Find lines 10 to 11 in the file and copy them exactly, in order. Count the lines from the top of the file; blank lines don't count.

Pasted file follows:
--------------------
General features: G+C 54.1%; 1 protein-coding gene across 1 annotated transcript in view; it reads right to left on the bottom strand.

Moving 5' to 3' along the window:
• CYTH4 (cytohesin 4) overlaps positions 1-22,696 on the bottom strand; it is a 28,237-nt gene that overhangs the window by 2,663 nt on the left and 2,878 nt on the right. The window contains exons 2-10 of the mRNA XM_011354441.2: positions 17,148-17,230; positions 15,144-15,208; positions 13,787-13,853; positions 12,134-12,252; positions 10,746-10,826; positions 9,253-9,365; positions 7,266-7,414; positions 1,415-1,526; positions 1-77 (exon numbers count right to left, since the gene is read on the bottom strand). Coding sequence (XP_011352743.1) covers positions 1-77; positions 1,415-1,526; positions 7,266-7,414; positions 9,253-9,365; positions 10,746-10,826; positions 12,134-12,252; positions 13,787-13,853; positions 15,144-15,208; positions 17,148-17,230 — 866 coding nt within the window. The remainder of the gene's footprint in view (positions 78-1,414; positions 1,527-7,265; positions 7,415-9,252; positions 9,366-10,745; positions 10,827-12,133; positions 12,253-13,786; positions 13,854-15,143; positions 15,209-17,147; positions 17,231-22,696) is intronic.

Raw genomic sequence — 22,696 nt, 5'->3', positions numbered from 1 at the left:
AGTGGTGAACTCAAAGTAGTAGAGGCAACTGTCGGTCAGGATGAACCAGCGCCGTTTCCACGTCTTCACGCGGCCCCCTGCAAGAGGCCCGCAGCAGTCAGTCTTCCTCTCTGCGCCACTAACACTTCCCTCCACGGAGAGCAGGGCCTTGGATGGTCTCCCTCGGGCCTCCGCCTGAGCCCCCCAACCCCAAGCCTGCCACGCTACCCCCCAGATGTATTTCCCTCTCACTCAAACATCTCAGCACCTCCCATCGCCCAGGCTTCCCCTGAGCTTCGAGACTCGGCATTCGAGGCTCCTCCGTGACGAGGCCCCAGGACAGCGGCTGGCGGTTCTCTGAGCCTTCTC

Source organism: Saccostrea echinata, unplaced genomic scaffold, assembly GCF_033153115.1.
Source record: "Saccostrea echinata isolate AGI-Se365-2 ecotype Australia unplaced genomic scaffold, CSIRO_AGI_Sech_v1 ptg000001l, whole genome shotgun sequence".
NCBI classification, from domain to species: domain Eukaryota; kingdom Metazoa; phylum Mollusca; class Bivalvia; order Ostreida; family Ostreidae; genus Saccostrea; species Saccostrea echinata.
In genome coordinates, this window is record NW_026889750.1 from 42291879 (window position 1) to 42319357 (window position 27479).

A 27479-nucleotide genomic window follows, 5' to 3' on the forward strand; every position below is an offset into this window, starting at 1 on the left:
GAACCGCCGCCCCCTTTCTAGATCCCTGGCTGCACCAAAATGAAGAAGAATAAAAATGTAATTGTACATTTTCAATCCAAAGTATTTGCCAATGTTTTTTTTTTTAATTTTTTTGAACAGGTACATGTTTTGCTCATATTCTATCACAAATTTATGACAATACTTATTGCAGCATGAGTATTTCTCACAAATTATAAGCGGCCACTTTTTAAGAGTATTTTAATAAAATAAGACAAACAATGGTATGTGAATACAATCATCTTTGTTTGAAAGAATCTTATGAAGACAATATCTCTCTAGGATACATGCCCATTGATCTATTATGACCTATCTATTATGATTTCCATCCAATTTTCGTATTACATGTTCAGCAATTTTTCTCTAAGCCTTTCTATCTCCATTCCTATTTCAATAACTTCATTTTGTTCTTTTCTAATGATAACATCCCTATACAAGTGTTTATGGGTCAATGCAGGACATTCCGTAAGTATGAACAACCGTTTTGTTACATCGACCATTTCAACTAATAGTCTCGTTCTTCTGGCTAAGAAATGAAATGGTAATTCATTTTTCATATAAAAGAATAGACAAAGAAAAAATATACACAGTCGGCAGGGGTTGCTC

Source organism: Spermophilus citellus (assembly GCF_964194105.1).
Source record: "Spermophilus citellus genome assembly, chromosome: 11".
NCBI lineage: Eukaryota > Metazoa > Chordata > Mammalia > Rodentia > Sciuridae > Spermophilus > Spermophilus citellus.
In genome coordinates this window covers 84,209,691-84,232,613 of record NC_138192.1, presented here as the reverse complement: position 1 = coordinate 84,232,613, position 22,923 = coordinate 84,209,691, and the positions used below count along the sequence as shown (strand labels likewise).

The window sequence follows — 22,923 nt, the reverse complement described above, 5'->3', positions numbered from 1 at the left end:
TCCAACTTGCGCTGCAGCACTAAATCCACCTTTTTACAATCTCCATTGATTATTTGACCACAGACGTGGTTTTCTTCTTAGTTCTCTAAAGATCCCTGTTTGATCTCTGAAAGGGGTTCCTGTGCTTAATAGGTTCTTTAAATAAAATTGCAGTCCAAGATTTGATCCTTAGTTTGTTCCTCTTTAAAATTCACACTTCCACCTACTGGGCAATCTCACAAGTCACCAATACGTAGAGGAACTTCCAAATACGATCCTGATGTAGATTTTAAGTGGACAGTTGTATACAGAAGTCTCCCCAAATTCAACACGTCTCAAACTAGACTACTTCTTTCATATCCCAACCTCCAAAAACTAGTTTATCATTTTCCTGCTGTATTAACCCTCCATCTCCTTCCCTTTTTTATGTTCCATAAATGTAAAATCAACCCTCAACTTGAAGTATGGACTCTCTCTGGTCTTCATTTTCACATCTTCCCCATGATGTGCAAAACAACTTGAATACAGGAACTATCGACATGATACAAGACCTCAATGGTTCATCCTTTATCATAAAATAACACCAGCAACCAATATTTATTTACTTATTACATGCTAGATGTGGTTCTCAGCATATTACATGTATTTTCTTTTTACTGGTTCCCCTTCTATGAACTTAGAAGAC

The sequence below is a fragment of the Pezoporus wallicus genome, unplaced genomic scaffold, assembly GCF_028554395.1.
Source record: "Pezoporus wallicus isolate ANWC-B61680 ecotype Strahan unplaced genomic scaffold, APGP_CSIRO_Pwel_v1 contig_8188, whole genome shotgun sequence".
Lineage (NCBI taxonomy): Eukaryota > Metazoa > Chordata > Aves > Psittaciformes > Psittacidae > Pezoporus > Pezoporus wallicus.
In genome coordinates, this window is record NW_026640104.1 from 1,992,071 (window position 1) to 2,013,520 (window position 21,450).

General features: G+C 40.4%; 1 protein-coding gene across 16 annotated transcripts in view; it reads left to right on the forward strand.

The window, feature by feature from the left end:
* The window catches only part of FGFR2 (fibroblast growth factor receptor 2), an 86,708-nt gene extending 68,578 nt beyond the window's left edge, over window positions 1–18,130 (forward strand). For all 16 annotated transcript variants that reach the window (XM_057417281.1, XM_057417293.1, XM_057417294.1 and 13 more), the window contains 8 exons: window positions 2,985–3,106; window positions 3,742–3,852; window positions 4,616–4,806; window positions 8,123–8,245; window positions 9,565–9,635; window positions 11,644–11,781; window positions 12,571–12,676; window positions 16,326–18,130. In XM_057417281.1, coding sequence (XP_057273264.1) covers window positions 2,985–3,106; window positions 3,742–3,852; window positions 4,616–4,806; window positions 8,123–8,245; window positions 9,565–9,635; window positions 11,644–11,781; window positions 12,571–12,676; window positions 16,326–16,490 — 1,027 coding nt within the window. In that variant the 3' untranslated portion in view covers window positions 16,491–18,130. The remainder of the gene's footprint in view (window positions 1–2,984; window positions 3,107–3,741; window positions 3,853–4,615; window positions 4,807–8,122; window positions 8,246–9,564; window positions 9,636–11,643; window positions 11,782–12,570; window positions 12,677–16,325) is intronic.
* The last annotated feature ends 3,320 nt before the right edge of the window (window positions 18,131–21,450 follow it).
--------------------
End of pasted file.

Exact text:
A 27479-nucleotide genomic window follows, 5' to 3' on the forward strand; every position below is an offset into this window, starting at 1 on the left:
GAACCGCCGCCCCCTTTCTAGATCCCTGGCTGCACCAAAATGAAGAAGAATAAAAATGTAATTGTACATTTTCAATCCAAAGTATTTGCCAATGTTTTTTTTTTTAATTTTTTTGAACAGGTACATGTTTTGCTCATATTCTATCACAAATTTATGACAATACTTATTGCAGCATGAGTATTTCTCACAAATTATAAGCGGCCACTTTTTAAGAGTATTTTAATAAAATAAGACAAACAATGGTATGTGAATACAATCATCTTTGTTTGAAAGAATCTTATGAAGACAATATCTCTCTAGGATACATGCCCATTGATCTATTATGACCTATCTATTATGATTTCCATCCAATTTTCGTATTACATGTTCAGCAATTTTTCTCTAAGCCTTTCTATCTCCATTCCTATTTCAATAACTTCATTTTGTTCTTTTCTAATGATAACATCCCTATACAAGTGTTTATGGGTCAATGCAGGACATTCCGTAAGTATGAACAACCGTTTTGTTACATCGACCATTTCAACTAATAGTCTCGTTCTTCTGGCTAAGAAATGAAATGGTAATTCATTTTTCATATAAAAGAATAGACAAAGAAAAAATATACACAGTCGGCAGGGGTTGCTC